The predictable result was the most recent fish kill, which occurred March 11-15, because flows were simply not sufficient to combat ever-present toxic heavy metals related to mining. No information has been provided by Denver Water as to when the tunnel will be reopened.
Denver Water states its position
When The Flume recently requested a statement from Denver Water regarding flows in the river and operations of Roberts Tunnel, a response was received in timely fashion.
In direct response to whether or not Denver Water felt a moral obligation to residents in Park County related to ecological systems they have long controlled, and whether Denver Water should accept responsibility for maintaining minimal flow in the South Platte River for the environmental and economical benefit of the entire North Fork region, the following statement was submitted:
“We (Denver Water) understand the potential for impacts to the fishery when flows from the Roberts Tunnel are shut down, and certainly recognize and appreciate the effect on the angling community and local businesses and outfitters. Unfortunately, operation of the Roberts Tunnel is directed by legal obligations and decrees tied to Colorado water law and binding agreements with West Slope communities where the water from the tunnel originates.
“As you know, the flows from the Roberts Tunnel originate in water diverted from West Slope rivers and streams into Dillon Reservoir. Denver Water depends on this supply when snow pack within the Upper South Platte watershed is insufficient. However, since early March, portions of the Upper South Platte watershed have received more than four feet of snow and spring precipitation continues to be strong.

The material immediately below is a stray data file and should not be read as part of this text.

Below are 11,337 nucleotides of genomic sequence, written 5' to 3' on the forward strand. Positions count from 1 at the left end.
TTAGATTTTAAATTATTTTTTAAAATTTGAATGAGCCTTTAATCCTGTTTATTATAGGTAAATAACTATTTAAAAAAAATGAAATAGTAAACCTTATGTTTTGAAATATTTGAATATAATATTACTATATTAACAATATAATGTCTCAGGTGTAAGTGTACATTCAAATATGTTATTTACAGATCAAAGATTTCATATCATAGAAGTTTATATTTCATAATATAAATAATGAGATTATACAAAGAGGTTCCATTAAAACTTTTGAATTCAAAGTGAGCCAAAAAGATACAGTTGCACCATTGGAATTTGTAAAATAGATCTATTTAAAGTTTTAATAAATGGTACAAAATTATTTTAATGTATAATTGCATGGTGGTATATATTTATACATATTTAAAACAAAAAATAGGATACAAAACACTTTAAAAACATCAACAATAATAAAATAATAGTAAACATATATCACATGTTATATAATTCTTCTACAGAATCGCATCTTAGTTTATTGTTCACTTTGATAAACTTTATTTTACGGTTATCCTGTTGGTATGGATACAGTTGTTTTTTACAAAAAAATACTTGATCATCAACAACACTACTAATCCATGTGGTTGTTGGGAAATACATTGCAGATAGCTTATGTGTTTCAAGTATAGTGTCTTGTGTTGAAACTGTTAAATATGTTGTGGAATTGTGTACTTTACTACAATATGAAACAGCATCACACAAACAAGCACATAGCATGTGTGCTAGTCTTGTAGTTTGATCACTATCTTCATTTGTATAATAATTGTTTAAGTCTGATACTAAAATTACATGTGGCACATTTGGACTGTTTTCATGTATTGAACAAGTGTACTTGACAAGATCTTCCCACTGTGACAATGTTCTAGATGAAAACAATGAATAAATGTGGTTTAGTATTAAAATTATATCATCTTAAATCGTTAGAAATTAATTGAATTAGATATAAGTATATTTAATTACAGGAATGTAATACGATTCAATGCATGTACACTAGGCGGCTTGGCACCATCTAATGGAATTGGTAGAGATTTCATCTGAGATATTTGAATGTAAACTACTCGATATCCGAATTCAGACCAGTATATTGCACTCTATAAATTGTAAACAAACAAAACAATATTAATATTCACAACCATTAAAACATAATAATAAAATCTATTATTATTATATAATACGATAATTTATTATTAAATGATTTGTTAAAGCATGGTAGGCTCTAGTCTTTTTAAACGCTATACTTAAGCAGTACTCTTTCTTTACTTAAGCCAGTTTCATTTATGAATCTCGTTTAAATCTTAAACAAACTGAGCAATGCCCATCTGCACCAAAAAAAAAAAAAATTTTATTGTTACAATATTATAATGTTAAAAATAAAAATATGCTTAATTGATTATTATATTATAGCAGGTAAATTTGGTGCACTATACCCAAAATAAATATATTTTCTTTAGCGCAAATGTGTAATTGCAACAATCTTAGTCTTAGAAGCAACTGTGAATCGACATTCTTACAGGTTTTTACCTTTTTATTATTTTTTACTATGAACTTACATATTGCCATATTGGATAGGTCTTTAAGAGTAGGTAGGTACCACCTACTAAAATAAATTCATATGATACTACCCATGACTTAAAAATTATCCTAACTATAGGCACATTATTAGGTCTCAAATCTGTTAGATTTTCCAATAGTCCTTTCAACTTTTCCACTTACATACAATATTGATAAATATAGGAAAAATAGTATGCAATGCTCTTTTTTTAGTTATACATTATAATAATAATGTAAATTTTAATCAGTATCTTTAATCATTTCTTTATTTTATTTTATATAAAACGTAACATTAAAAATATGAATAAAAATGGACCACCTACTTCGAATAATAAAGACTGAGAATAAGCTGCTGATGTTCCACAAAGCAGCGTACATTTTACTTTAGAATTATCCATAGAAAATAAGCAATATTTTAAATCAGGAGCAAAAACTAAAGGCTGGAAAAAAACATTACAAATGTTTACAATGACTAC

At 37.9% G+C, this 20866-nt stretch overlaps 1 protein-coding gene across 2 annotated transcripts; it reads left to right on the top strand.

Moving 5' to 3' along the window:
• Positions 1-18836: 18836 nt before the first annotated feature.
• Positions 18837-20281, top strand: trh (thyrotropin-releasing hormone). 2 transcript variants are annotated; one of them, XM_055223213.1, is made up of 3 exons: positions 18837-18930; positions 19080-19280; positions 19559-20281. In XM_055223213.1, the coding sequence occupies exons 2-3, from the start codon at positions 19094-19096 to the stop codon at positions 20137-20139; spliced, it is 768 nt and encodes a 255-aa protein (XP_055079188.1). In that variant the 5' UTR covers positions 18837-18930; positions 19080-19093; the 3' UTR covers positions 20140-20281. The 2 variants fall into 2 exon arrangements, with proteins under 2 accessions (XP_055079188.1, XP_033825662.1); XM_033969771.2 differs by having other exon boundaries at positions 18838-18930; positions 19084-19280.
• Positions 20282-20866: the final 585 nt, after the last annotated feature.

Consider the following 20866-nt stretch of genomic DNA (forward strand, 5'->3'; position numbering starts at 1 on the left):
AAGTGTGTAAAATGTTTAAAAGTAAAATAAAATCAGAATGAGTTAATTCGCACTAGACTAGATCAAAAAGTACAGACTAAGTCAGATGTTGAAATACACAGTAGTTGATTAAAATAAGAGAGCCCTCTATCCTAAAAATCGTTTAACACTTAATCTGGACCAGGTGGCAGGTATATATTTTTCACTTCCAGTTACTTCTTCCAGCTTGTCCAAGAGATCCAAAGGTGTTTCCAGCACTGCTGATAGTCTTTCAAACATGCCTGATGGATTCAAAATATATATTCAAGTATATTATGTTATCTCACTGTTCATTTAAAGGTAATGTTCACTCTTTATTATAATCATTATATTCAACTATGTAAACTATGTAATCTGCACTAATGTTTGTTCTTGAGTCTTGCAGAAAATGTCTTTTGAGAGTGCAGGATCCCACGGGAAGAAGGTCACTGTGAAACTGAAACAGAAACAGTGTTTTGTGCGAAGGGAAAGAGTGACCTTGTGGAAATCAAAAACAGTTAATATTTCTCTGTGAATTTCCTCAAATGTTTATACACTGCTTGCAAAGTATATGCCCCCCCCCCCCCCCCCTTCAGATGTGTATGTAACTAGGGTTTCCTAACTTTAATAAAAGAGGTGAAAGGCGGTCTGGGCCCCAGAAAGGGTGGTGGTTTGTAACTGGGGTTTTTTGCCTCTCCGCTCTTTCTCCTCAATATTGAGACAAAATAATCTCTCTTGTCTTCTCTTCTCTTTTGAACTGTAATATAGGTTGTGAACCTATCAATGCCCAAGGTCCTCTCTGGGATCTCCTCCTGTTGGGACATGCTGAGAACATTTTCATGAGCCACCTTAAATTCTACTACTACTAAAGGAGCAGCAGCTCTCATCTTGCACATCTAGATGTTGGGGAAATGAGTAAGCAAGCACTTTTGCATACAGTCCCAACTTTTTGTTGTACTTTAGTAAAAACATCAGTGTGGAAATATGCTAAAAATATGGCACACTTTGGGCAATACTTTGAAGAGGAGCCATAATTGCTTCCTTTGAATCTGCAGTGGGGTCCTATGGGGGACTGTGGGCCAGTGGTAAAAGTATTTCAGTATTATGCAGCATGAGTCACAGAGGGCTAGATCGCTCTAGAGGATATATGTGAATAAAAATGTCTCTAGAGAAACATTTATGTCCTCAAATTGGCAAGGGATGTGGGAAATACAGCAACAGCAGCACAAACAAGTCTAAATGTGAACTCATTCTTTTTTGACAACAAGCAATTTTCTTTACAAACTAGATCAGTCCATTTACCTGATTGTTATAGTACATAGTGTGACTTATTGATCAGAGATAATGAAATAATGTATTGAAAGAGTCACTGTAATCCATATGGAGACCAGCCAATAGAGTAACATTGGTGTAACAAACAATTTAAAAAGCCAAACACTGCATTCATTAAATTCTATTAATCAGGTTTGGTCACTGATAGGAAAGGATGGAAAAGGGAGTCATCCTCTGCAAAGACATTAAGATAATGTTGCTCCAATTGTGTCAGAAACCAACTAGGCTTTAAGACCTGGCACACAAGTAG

“Legally, water supplied through the Roberts Tunnel can only be accessed when water is needed in Denver Water’s service area. Further, any other uses for the water, including augmenting stream flows for aquatic life or recreation uses, are not allowed as a primary purpose for operating the tunnel.
“While we provide projections about how long Denver Water will deliver water through the tunnel, those are only estimates based on snow pack, reservoir storage and other system elements. Those projections can change as conditions change; as they did in late winter and early spring this year.”
FromThe Boulder Daily Camera (Charlie Brennan) via The Denver Post:
Boulder County has notified Denver Water it will not process the utility’s land use review application for a Gross Reservoir expansion at the same time it is defending itself in a lawsuit by Denver Water challenging the need to even submit to that procedure.
Denver Water on April 18 filed a lawsuit in Boulder District Court claiming a zoned-land exemption should excuse Denver Water from having to submit to the land use review process for the expansion, which — should it go through — would be the largest construction project in county history.
However, at the same time, Denver Water CEO/manager Jim Lochhead had said the utility was taking the steps to satisfy that county requirement, even while the lawsuit was pending.
“We remain committed to finding a path forward with the county that respects the community’s needs and concerns while allowing the project to proceed, which is why we have initiated the 1041 application process,” Lochhead said at the time…
Denver Water’s bid to participate in that process and simultaneously challenge it legally, however, is not going to work, according to Boulder County.
In a letter to Denver Water dated April 18, Boulder County Land Use Director Dale Case said, “While the County believes it will prevail in litigation, it would not be appropriate for the Land Use Department to proceed with an application under these circumstances.”